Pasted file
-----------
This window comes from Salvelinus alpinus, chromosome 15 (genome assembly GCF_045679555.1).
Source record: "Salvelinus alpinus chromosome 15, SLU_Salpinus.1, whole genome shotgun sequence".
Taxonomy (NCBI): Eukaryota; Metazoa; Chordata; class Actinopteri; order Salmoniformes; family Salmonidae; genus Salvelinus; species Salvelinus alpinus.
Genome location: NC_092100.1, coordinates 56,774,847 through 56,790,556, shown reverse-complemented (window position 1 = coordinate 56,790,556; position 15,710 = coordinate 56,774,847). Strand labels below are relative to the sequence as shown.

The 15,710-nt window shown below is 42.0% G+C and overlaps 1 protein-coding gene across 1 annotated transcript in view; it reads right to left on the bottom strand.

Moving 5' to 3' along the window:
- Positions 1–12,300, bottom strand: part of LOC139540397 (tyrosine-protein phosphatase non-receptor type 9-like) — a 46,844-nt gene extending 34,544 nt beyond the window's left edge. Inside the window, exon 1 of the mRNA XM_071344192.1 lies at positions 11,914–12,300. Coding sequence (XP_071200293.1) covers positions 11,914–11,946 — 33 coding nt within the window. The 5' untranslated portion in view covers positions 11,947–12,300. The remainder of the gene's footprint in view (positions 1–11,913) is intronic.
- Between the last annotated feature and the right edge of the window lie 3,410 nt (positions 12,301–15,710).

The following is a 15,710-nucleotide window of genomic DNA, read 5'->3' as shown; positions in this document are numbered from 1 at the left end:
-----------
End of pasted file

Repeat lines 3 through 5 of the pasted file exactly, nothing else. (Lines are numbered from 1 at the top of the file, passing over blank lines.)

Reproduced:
Taxonomy (NCBI): Eukaryota; Metazoa; Chordata; class Actinopteri; order Salmoniformes; family Salmonidae; genus Salvelinus; species Salvelinus alpinus.
Genome location: NC_092100.1, coordinates 56,774,847 through 56,790,556, shown reverse-complemented (window position 1 = coordinate 56,790,556; position 15,710 = coordinate 56,774,847). Strand labels below are relative to the sequence as shown.

The 15,710-nt window shown below is 42.0% G+C and overlaps 1 protein-coding gene across 1 annotated transcript in view; it reads right to left on the bottom strand.